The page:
Marc Auckland, 62, was diagnosed with a type of blood cancer in 2016 and has found that an NHS drug trial has kept him clear of infections.
He is taking part in a trial of a new drug at Milton Keynes University Hospital.
The FLAIR study, which is run by the University of Leeds, is looking at whether a drug called ibrutinib has fewer side effects than the current chemotherapy drugs used, which can result in infections and breathing difficulties.
Marc Auckland, who has Chronic Lymphocytic Leukaemia (CLL), is at greater risk of infections and persistent tiredness alongside experiencing various other symptoms.
According to the National Institute for Health Research, treatment cannot cure the disease but can slow its progression and lead to periods of no symptoms.
Mr Auckland attended a conference by CLL Support, a patient-led charity, where he found out about the study. He said: "I knew the standard treatment would not be very good for me, so I saw my consultant and he said ‘have you heard of the FLAIR trial?’, which I had. It was almost a relief that he wanted to put me forward for it."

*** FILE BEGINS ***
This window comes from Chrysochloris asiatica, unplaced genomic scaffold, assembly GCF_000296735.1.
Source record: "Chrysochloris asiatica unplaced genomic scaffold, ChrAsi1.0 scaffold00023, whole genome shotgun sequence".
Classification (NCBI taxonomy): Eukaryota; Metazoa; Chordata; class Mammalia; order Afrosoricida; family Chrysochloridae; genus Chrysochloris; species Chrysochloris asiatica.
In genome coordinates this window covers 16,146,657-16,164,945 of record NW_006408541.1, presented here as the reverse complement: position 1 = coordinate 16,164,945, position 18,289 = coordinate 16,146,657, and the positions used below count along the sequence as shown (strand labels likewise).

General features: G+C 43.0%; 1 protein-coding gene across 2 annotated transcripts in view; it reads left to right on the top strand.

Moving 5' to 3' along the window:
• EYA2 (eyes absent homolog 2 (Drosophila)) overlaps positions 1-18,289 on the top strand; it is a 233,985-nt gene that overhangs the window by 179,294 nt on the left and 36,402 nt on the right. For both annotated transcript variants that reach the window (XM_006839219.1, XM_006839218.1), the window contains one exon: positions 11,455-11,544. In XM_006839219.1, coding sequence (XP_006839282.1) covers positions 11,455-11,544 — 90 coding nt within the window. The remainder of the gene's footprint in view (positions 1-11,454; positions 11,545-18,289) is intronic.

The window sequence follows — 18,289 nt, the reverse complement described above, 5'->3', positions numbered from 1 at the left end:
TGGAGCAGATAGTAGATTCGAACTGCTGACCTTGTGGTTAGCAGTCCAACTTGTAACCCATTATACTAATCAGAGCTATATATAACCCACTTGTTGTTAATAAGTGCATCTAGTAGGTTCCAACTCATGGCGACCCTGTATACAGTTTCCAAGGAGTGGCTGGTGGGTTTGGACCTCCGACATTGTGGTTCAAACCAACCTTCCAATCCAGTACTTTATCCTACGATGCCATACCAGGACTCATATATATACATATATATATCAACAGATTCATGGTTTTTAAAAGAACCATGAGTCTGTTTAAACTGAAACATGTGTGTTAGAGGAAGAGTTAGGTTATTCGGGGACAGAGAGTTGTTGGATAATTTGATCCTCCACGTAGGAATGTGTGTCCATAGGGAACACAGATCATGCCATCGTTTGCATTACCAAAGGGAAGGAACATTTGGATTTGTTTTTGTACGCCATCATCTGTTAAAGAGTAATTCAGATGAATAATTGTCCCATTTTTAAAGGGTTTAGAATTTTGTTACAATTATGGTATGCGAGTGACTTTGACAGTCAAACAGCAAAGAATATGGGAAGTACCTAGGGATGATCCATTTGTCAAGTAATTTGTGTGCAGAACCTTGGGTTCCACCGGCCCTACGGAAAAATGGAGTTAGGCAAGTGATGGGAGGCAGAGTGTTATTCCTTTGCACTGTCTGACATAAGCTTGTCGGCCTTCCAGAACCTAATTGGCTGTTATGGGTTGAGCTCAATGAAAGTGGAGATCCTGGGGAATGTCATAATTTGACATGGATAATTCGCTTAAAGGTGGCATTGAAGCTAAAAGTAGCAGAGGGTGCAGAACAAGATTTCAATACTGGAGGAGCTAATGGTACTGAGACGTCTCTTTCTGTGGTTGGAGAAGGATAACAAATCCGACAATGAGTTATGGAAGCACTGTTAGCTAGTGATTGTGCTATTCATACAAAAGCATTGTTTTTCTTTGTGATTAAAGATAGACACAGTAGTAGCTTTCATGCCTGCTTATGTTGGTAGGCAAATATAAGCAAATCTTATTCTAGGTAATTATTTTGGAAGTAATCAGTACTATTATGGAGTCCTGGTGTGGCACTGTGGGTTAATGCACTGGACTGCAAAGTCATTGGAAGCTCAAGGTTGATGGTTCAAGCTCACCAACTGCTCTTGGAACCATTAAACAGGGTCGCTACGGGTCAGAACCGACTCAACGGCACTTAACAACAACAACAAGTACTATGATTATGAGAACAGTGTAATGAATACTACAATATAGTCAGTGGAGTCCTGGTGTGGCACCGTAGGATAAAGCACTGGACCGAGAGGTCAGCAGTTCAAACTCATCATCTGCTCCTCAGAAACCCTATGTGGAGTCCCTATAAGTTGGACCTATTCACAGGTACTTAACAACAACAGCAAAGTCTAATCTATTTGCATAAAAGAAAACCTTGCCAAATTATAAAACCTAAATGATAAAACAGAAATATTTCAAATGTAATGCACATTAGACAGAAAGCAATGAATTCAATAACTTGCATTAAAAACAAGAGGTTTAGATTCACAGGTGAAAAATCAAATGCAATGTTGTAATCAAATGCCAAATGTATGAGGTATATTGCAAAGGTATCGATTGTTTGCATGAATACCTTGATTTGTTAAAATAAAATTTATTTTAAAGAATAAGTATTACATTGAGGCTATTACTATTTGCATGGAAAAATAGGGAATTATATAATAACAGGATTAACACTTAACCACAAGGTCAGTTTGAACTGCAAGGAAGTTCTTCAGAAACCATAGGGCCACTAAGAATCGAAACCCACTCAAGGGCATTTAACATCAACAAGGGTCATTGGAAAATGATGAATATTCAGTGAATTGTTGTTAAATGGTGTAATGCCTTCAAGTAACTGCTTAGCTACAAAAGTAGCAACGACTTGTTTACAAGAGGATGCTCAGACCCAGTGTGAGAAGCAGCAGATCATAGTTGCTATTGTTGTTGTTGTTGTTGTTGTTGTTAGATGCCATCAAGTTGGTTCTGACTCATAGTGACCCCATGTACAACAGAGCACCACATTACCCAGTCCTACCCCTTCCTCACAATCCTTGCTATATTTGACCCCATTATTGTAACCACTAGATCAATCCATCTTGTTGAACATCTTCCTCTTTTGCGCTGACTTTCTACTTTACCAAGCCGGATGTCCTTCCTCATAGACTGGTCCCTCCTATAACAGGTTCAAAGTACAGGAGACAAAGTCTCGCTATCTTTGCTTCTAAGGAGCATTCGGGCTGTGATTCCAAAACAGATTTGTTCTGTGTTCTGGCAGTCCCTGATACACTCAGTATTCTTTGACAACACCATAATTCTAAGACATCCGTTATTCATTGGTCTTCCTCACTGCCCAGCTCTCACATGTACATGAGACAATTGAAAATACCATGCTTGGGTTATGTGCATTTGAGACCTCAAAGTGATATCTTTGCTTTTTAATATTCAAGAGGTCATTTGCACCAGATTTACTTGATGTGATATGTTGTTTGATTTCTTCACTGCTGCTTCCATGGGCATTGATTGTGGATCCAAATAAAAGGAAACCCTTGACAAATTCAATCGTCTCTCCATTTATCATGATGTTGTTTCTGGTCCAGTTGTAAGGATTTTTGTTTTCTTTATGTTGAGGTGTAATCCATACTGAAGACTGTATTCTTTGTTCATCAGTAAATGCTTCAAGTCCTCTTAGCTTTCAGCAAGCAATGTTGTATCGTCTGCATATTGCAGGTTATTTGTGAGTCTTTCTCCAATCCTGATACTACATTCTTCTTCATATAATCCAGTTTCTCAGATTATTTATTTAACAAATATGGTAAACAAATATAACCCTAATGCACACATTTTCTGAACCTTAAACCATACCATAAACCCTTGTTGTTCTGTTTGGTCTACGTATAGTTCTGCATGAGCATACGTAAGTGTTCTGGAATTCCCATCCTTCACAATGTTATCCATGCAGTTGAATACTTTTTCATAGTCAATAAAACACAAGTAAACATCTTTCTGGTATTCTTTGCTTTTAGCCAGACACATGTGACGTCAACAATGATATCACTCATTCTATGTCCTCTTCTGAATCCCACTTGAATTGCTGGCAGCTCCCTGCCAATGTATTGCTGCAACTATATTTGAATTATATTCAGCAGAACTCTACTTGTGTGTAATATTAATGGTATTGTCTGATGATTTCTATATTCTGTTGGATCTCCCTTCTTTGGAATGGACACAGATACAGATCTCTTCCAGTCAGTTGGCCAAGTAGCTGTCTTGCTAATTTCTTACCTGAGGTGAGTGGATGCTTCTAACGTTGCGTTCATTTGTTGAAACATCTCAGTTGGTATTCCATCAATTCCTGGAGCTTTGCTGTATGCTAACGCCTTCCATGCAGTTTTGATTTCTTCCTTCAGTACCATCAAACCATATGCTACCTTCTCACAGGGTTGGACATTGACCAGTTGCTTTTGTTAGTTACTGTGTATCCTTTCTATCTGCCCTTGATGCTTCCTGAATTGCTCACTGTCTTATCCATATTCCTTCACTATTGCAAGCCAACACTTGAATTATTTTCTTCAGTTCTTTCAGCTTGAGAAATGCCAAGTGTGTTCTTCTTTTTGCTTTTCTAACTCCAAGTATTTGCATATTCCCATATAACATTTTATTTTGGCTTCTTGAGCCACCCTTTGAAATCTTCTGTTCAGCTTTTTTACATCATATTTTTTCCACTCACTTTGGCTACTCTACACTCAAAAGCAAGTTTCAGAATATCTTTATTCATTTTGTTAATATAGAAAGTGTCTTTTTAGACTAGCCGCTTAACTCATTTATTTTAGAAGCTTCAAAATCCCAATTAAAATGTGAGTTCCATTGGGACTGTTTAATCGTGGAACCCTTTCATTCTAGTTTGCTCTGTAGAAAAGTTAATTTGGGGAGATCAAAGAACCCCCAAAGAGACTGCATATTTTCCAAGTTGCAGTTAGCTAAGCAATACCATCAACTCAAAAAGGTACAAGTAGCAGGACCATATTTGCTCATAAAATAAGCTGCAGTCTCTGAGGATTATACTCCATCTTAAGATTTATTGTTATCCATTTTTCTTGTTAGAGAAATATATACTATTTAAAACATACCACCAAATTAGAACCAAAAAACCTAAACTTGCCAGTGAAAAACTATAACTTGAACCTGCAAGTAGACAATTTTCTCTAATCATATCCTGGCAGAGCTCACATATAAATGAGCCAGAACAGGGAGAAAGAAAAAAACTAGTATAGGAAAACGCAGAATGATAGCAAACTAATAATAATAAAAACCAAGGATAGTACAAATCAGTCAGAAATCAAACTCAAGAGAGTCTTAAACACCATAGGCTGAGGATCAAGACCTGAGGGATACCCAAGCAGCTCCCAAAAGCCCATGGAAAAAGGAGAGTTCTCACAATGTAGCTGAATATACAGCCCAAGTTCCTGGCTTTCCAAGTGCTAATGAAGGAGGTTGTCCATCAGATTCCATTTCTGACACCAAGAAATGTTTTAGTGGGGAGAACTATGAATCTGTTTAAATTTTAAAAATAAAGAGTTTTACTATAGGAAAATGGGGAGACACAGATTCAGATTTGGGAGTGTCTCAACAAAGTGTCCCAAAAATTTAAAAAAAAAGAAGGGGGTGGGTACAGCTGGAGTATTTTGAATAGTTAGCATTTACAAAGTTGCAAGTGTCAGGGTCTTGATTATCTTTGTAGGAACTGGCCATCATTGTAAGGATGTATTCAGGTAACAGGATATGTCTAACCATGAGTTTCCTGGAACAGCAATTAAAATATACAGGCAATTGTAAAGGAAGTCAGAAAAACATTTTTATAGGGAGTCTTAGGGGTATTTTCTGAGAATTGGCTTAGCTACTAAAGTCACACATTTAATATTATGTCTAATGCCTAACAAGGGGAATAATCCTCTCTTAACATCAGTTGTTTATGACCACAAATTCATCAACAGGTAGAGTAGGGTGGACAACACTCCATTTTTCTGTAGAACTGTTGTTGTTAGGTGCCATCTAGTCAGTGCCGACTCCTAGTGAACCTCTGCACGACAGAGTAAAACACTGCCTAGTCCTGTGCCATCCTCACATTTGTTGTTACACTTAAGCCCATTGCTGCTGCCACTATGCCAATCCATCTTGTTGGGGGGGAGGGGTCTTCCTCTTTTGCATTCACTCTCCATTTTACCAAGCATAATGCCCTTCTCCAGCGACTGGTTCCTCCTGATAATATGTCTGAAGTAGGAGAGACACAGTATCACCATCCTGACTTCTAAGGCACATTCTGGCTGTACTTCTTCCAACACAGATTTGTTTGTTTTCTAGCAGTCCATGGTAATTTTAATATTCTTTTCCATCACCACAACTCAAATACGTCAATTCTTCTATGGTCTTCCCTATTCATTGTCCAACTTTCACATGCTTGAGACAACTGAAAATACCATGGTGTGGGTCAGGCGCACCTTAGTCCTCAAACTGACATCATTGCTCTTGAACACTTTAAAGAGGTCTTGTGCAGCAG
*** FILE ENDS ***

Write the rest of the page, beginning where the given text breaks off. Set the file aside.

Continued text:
He has been taking ibrutinib since October 2018. He continued: “I still get tired, I still get infections, but not as many as before. In myself, physically and more importantly, mentally, I feel much better.
“The real deciding factor for treatment is a bone marrow biopsy. A year ago it was at 95 percent infiltration of the cancer in the bone marrow and in October they couldn’t find any trace of the disease.
“My specialist said from my blood test results there was still some there, but I had made a remarkable improvement.”
Last year, Mr Auckland was well enough to travel to Madeira with his wife, whereas previously he would only travel locally to the UK or France. He said: "I’ve been given a semi-green light that my cancer is under control so I’ve got more confident to go further without picking up a strange infection.
“I would tell others to consider research very carefully. For me, it was the right route to go, especially as the normal treatment they would have given me is permanently damaging to the immune system and I understand would have only bought short-term improvement.”
Consultant Haematologist Dr Moez Dungarwalla, the study’s lead investigator at Milton Keynes University Hospital NHS Foundation Trust, said: “Ibrutinib has a lower risk of infections and side effects, which could potentially lead to significant improvements in quality of life for patients with CLL.
“Taking part in drug trials can also have great benefits for patients as it gives them access to new treatments prior to their availability on the NHS.”
Content sourced from the National Institutute for Health Research. To find out more, please click here to visit the NIHR's website.